For a visual catalog of the shapes, fonts and collections available, visit:

There are many ways to search what you are looking for once at this web site.

SEA244-Frog 1If you have any questions, contact the print/production department for further information at ext. 1144 or email

SNAP Resource Lists – New Feature!

snap lettersA new feature in SNAP allows all of us to create resource lists and share them!  It’s really powerful and the collection is starting to build.

A video at GPAEA TV shows you how it works –

Some practical examples –

  1. A teacher could create a list of video clips and documents and share with other teachers by including their emails in the share section.  
  2. A student could create a list of items (ebooks, digital video, print books, etc.) they needed for reading or research and share with teacher or teacher librarian for ordering. Those included in the Share email, simply log into SNAP and select their RESOURCE LISTS: Shared Lists to view.  Items are ready to put into their cart or access immediately if they are digital resources.
  3. Public Lists are shared with all teachers in GPAEA.  You can see some sample lists here: 

Need your media account UN/PW?  Contact us at

Use Atomic Learning to plan your Professional Development

Kristin Steingreaber, GPAEA Media Specialist

logo_atomic_learningAtomic Learning, not only available as an App, also provides you with planning and ongoing questions and strategies for new mobile environments.  An added feature, Mobile Learning  includes two sections:

1.  The Logistics Planner helps districts plan and grow as a mobile environment.

A range of questions are linked to video clips.  There are eight topics including:

  • Infrastructure / Models (from Bring your own to 1:1)
    Do you have the wireless infrastructure to support a successful implementation?  Will you have a separate network for student devices to ensure staff devices have adequate bandwidth?
  • Mobile Device comparisons / Mobile Management
  • Mobile Device accounts / App purchasing
    Will students need their own email, iTunes or other online account?
  • Policy / Implementation
    The sample personal device matrix is very helpful.
    Ongoing plans for staff professional development?

2.   The Adapting a lesson PD workbook provides a template for teachers, based on backwards design, to move from standards to how and when mobile devices will be needed.

  • What role will they play in instruction?  What am I doing to help my students be successful?  How am I going to teach this concept?
  • A very simple point, but important – How will you deliver materials to students and how will they turn in their work?
  • Is this a better lesson than when you started?

All of the Atomic Learning questions and videos can be used in your schools’ professional development next year.  Please contact me for ideas on implementation.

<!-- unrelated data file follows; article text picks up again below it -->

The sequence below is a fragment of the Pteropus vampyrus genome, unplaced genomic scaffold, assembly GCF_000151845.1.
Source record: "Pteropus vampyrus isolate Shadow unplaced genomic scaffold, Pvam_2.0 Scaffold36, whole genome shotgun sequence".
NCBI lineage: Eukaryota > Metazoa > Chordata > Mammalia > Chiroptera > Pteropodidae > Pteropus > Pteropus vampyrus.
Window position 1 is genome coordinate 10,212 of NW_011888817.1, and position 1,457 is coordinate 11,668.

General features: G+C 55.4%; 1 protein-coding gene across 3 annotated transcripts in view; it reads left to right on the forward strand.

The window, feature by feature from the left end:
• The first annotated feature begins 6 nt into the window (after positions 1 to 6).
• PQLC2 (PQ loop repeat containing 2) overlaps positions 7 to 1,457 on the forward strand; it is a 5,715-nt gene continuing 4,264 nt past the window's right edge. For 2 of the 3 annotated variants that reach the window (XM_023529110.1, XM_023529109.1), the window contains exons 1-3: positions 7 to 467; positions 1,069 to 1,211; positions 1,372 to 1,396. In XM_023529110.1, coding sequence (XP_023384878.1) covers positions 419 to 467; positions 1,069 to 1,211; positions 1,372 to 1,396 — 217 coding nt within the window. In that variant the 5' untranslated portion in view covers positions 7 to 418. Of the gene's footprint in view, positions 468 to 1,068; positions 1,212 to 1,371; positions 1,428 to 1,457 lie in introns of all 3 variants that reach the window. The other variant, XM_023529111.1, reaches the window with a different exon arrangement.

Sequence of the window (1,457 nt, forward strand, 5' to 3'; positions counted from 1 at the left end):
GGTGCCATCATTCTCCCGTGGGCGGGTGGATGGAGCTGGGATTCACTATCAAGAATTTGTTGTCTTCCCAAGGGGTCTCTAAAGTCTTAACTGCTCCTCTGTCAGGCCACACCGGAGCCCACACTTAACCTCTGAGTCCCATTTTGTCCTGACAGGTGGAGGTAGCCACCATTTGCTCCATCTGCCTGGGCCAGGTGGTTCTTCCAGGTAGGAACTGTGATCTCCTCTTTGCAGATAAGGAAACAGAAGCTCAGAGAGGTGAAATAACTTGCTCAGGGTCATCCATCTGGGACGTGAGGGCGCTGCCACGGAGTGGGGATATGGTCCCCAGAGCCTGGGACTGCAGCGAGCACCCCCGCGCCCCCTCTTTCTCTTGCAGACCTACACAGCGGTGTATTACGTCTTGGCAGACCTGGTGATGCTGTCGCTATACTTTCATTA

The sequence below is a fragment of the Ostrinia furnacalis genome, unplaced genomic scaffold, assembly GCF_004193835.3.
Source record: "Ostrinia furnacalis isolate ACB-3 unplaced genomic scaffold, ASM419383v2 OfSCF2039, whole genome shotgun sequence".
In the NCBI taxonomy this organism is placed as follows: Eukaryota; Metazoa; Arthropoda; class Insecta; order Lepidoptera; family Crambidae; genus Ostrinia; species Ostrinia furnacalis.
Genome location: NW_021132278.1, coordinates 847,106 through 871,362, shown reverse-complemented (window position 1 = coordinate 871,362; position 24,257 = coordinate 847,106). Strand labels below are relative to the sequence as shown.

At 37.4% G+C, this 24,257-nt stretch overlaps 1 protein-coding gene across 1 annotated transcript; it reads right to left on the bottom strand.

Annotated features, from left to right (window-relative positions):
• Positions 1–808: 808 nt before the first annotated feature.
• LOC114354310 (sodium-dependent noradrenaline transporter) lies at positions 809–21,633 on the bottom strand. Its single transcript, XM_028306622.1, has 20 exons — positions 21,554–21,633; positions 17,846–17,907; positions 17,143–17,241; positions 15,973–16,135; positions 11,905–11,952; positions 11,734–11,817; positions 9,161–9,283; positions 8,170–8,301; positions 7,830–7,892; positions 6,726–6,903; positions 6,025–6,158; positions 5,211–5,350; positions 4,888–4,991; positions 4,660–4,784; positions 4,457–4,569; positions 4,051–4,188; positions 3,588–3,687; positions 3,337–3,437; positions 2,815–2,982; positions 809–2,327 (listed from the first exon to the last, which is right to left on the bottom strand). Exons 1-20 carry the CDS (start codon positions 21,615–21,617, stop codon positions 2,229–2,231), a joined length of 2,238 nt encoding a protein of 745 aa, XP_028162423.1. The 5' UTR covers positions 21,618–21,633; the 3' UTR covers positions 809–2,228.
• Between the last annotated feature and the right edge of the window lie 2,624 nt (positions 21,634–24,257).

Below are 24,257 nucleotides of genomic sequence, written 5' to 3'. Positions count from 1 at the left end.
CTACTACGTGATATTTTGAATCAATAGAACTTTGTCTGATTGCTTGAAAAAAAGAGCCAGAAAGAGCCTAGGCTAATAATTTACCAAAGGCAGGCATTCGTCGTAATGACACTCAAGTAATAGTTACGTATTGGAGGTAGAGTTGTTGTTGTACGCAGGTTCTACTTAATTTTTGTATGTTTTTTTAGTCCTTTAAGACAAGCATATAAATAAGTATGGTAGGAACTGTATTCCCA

AEAs Impacting Lives – March 2013

This slideshow requires JavaScript.

Teamwork is the overall theme of this month’s Impacting Lives update at Read how AEA professionals work with schools, families, organizations, and especially the students they serve to create opportunities for improved life and learning.
This issue includes:

  • Teamwork Continues to Improve Life of Ogden Boy with Hearing Loss
  • Meet the People Who Make a Difference: Speech-Language Pathologists
  • Northwest Iowa Boys Transition Smoothly to New Family

AEA PD Online & AEA K-12 Online Update – March

AEA PD Online’s and AEA K-12 Online’s March Blog Update is now available. Go to for updates or click on the direct article links below. For real time updates, follow AEA PD Online on Twitter @aeapdonline or on your mobile device by accessing our app at

Iowa's AEAs Create Blogs for Online Learning Updates

Iowa's AEAs Create Blogs for Online Learning Updates

For more information about AEA PD Online and AEA K-12 Online follow us on Twitter @aeapdonline.

Healthy Lifestyles Conference, Burlington – April 3

Attention school nurses, physical education teachers and coaches!

The Southeast Iowa Regional Coalition for Lifestyle Enhancement (SIRCLE) is sponsoring the 7th Healthy Lifestyles Conference on April 3rd from 8:00 a.m. to 4:30 p.m. at the Comfort Suites in Burlington.

The day will feature speakers who will focus on health and obesity issues plus three breakout sessions to discuss other health areas of concern.  Zonya Foco, RD, CHFI, CSP, will be making a return engagement to the conference.  She also spoke at the 2010 Healthy Lifestyles Conference.  This year Zonya will presenting twice, How to Make Nutrition Exciting, Fun and Inspiring and Conviction over Convenience: Staying Healthy in a Culture that’s ANYTHING BUT!  Zonya is an author, dietitian, TV host, and national speaker who teaches families across the country the hard facts of good nutrition. Continue reading

Become an Online Instructor with OLLIE Courses

Iowa's AEAs Create Blogs for Online Learning Updates2013 Summer OLLIE & MOLLIE Schedule
Overview – Online Learning for Iowa Educators (OLLIE) is a foundational five-course sequence to help individuals to become an online instructor, whether at the post-graduate level, for professional development, or at the K-12 level.  For more information on OLLIE and the sequence, please visit
In 2013, we are introducing More Online Learning for Iowa Educators (MOLLIE), a simple name to describe our secondary layer of professional development, aimed to help current online instructors looking to improve their practice.  MOLLIE features a set of electives in specific aspects of online teaching and learning to be explored more closely. Continue reading